Does the European Green Deal make the Dutch CO2-levy redundant?

The Dutch Climate Agreement set a goal of 14.3 MtCO2e emission reduction by 2030 for the Dutch industry. To meet that goal, the Netherlands implemented a national CO2 levy covering the industry sector. This levy is a fee on top of the CO2 price paid under the EU emissions trading system (EU ETS). However, with the European Green Deal EU climate policy—including the EU-ETS—will likely become more ambitious. Members of the Dutch parliament Mulder and Lodders therefore submitted a motion to investigate if there are likely EU policy scenarios, including valuing scope 2 and 3 under the EU ETS, that could provide the same level of certainty for achieving the Dutch industry target as the national CO2-levy, thus making the levy redundant.

To support the Ministry of Economic Affairs and Climate Policy in answering the motion, Trinomics assessed the key EU policy areas impacting industrial emissions and formulated 53 potential EU policy options for reducing the GHG emissions in the Dutch industry. Out of the 53 options, 10 were deemed most relevant and their combined feasibility was assessed in several scenario’s. The main conclusion was that it does not seem politically feasible or practically possible for EU policy to match the desired impact of the national CO2-levy in 2030. In addition, the report laid out several EU policy options that could mitigate the possibly negative impact on competitiveness of a national CO2-levy for the Dutch industry.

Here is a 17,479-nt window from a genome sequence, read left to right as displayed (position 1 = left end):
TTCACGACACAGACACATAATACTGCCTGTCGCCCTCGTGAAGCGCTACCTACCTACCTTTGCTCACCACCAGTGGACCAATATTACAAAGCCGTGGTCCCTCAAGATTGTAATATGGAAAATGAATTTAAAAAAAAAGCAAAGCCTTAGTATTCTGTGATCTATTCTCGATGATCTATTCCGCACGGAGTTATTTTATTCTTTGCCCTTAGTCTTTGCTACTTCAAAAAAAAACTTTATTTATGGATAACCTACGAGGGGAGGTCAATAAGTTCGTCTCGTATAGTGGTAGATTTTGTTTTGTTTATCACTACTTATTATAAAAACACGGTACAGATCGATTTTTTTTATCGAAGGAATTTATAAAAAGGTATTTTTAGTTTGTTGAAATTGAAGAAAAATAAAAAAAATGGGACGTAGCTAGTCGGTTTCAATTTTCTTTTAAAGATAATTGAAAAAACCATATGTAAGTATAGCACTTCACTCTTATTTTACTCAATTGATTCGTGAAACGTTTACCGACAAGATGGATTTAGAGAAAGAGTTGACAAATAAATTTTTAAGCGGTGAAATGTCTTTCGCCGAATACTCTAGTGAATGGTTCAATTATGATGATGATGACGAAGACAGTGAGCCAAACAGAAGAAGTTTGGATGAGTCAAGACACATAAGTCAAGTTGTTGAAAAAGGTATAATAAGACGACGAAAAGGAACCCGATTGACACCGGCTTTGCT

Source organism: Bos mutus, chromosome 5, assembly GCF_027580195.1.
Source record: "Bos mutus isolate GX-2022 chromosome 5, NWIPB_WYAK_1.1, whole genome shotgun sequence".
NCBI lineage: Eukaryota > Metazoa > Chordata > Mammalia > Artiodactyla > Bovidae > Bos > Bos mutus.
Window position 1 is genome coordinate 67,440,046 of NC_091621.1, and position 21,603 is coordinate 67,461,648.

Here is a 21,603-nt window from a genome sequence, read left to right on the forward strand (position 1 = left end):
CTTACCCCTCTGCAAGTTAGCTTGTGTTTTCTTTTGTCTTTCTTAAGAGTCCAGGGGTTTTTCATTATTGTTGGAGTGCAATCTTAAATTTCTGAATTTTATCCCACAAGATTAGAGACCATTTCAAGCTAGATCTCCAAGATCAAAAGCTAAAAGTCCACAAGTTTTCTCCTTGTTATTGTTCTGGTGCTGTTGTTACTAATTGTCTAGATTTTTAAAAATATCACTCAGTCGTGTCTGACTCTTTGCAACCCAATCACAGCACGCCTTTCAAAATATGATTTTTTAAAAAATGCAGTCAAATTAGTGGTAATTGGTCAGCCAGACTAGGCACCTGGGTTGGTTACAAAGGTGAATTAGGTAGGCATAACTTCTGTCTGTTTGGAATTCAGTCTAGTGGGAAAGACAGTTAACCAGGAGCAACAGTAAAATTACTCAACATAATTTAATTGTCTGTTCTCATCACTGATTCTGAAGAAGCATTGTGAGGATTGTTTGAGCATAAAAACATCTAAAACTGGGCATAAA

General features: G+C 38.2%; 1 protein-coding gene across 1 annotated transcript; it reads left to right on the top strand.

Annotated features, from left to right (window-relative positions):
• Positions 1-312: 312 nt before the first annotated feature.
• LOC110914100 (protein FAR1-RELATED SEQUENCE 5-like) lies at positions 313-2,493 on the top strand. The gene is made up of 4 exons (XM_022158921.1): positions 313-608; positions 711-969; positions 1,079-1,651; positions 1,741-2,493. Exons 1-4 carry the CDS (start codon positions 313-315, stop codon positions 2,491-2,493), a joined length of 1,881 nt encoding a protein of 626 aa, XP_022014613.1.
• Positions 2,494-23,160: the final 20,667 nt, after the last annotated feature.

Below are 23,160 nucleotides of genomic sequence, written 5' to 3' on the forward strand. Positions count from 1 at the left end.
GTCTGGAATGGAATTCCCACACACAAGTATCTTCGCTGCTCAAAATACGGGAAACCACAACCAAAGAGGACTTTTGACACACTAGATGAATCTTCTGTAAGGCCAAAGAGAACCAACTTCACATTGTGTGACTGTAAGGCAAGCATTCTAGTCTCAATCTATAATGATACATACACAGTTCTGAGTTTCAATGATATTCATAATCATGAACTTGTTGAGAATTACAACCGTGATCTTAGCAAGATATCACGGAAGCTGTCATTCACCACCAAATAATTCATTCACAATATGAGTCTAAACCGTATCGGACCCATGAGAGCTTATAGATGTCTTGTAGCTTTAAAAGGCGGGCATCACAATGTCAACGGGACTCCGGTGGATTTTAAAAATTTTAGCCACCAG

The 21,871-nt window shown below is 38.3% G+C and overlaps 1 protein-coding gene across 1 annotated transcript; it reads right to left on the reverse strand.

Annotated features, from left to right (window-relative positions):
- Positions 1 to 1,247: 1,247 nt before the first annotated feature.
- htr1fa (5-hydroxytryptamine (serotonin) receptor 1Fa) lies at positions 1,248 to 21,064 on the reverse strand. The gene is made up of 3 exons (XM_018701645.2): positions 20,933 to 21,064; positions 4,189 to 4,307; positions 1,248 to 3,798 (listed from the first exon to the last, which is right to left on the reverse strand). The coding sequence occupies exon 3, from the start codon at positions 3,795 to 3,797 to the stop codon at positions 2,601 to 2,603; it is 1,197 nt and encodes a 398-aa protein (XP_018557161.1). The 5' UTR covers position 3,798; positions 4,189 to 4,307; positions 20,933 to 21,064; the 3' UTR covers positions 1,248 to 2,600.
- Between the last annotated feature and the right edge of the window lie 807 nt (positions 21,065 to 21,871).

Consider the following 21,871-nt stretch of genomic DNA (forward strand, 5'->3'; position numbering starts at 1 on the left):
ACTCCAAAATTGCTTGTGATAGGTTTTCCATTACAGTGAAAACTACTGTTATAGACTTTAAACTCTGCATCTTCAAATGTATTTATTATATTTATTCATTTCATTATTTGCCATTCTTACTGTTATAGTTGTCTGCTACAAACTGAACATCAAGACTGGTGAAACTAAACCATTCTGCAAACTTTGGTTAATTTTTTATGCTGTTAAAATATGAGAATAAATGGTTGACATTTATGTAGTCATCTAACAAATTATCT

The key findings of the project are:

  1. EU policy affecting the Dutch industry would need to go beyond what is needed for reaching the European Green Deal targets for 2030 to match the envisaged impact and reduction certainty of the national CO2-levy.
  2. Even if EU policy is strengthened to match the impacts of the national CO2-levy, it cannot provide the same level of certainty for emission reductions as the national levy as the primary EU policy instrument for industrial GHG emission reductions—the EU-ETS—is cross-border and cross-sector.
  3. The tight timeline until 2030 combined with long investment lead times makes it even more challenging to rely solely on still-to-be-proposed EU policy for reaching the Dutch industrial emission targets for 2030.
  4. The Dutch CO2-levy is already designed to make itself redundant if the national GHG emissions reduction target for Dutch industry would be achieved by EU policy. In this case, the CO2-levy would not lead to additional costs for industrial emitters while still safeguarding the achievement of the national target for the Dutch industry.